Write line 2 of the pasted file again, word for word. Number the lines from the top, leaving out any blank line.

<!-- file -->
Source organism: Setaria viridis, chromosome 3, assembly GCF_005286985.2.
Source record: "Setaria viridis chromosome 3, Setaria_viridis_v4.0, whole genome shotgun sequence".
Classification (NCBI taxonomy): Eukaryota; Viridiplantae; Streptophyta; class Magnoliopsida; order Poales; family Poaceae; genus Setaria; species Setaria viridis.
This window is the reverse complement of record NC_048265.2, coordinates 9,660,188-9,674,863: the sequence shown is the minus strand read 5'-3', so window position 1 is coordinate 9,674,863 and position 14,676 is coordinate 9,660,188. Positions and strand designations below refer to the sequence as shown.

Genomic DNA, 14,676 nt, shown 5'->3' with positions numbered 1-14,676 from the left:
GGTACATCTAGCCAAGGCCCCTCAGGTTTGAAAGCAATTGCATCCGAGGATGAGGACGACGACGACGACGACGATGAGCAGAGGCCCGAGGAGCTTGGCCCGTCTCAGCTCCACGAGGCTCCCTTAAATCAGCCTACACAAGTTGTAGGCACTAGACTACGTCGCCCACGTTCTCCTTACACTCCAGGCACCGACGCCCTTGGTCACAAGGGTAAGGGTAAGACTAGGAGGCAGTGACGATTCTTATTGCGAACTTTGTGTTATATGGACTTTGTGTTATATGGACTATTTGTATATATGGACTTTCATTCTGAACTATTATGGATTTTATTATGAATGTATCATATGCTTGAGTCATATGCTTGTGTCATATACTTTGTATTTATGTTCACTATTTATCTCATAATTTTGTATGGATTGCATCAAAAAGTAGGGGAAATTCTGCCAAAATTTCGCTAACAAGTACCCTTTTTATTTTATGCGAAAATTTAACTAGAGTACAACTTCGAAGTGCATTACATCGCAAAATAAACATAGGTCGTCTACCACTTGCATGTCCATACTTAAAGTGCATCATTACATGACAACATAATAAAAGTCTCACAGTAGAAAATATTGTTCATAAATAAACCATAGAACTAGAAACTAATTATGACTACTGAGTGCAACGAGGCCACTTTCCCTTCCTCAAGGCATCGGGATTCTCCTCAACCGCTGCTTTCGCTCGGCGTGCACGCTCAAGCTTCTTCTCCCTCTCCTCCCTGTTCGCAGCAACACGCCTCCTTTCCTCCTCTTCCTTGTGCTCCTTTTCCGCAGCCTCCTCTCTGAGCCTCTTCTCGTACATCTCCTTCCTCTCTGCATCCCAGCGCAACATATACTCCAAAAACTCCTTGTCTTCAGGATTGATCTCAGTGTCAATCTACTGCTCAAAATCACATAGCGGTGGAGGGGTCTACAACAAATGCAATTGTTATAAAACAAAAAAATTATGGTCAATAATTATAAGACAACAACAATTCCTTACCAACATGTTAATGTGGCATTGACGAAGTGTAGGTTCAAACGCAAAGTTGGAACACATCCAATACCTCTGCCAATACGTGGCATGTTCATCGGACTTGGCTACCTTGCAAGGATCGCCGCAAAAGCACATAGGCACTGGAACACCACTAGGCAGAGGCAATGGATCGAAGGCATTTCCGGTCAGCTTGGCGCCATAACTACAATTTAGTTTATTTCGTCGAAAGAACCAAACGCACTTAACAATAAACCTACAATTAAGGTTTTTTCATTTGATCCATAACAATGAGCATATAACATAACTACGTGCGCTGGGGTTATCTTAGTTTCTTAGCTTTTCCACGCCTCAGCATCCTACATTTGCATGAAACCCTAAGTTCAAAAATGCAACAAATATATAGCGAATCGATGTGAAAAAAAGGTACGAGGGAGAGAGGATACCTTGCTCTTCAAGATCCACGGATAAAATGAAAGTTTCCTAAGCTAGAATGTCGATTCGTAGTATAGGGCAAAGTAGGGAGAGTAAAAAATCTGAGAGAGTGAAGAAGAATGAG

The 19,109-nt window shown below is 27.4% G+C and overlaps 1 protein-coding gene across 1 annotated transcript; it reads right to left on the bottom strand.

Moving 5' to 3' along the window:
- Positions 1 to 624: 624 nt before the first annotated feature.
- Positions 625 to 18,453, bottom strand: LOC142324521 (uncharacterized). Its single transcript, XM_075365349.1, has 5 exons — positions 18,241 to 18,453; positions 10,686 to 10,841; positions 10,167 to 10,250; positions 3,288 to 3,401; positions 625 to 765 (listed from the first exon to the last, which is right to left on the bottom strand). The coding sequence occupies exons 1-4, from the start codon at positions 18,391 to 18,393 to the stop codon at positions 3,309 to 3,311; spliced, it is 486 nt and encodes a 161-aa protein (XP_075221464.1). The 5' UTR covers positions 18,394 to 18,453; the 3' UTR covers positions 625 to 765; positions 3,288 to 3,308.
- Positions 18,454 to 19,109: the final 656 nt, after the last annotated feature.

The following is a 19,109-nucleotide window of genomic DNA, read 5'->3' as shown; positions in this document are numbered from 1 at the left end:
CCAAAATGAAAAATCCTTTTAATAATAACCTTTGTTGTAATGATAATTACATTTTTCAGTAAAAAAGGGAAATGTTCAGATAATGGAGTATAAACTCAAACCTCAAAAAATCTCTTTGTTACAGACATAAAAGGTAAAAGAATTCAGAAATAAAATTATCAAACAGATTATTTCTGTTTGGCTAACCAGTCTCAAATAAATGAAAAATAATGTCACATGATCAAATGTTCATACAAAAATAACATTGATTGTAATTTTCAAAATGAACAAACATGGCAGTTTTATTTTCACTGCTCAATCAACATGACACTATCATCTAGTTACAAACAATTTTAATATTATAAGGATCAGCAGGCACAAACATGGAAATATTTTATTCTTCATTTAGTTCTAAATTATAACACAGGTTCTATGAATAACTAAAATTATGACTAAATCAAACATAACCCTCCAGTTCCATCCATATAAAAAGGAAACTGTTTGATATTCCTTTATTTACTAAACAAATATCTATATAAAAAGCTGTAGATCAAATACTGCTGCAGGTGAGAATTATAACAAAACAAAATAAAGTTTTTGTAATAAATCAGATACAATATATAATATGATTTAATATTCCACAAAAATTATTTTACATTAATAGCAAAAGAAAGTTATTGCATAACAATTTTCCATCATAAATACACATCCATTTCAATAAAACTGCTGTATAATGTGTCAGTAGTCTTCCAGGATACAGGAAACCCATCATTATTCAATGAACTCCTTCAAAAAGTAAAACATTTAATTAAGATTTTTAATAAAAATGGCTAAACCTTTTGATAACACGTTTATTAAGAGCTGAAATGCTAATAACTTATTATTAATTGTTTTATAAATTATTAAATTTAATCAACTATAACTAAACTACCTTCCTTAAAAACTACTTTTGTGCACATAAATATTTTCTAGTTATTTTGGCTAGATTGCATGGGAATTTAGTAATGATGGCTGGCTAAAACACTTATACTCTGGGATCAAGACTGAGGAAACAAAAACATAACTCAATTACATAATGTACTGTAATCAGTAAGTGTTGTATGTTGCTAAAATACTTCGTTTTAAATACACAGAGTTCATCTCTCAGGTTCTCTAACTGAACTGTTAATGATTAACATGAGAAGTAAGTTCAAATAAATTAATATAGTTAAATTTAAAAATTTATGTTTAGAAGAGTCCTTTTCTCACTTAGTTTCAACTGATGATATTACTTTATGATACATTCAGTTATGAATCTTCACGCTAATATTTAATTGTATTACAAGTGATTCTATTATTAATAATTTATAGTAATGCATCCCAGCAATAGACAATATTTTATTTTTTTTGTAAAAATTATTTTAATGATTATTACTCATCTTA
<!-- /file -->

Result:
Source record: "Setaria viridis chromosome 3, Setaria_viridis_v4.0, whole genome shotgun sequence".